Prof. Fredrik Sävje works on theoretical methodology and causal inference in the social sciences in general, and political science in particular. His work tends to be theoretical, focusing on describing the behavior of methods with precise and provably correct statements under known scope conditions, often with an eye towards foundational questions. Yet, his work is closely inspired by problems or questions in applied empirical practice, and is motivated by interactions with applied researchers. Prof. Sävje’s recent research concerns randomized experiments, with a particular focus on interference between experimental subjects and on experimental design.
What do you do with data science?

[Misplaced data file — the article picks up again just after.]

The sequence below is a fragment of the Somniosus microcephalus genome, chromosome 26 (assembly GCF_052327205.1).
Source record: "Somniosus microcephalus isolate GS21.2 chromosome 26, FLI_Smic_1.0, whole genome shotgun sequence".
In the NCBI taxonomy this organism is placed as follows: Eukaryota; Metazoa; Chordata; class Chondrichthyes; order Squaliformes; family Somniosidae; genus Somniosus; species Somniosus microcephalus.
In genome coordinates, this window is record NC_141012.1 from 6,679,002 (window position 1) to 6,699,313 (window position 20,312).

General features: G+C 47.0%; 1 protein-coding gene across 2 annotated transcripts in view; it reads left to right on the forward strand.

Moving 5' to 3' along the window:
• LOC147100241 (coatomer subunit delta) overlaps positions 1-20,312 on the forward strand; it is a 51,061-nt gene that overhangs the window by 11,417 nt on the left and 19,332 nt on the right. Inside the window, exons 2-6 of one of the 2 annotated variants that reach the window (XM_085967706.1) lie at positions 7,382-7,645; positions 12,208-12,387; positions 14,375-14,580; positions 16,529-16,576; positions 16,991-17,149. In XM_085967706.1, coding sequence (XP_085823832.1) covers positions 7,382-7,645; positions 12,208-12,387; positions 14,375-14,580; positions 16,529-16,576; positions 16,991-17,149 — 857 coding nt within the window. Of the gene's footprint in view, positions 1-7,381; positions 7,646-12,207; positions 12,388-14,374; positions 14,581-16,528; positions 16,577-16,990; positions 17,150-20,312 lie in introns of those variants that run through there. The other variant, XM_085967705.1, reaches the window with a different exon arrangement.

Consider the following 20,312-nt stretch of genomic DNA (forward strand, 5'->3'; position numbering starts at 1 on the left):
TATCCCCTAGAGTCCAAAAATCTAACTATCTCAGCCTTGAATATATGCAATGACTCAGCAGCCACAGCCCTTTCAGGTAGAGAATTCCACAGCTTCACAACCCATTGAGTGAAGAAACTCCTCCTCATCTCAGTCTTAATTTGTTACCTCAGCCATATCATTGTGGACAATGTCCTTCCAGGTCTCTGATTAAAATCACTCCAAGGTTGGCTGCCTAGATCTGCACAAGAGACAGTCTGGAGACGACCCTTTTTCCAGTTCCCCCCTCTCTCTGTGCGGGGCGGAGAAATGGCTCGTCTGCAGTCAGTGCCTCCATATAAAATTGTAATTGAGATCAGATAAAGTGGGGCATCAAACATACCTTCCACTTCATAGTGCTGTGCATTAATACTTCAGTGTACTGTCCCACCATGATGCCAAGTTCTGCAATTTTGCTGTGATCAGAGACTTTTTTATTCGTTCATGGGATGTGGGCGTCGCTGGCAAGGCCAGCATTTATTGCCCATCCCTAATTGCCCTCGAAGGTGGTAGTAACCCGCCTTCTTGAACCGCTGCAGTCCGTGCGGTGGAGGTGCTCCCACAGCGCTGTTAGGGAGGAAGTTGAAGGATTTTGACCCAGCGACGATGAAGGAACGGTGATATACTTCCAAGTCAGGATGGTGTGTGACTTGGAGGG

My work is currently focusing on methodology for randomized experiments. My main focus is so-called interference, which is when experimental units interact with each other during the experiment. The conventional approach to analyzing experiments assumes that no such interactions occur. However, interactions are commonplace in the social and medical sciences. For example, it is not reasonable to assume that information does not spread between participants when a political scientist investigates the effect of an informational campaign on voting behavior. Similar, it is not reasonable to assume that a virus does not spread between participants in a vaccine trial. In my work, I develop frameworks and methods that allow researchers to conduct studies when such interactions occur. This work tends to be foundational in nature in that it often require an overhaul of conventional frameworks (not only methods and approaches). Beyond my main interest, I’m working on other methodological questions related to randomized experiments (e.g., experimental design) and causal inference more generally.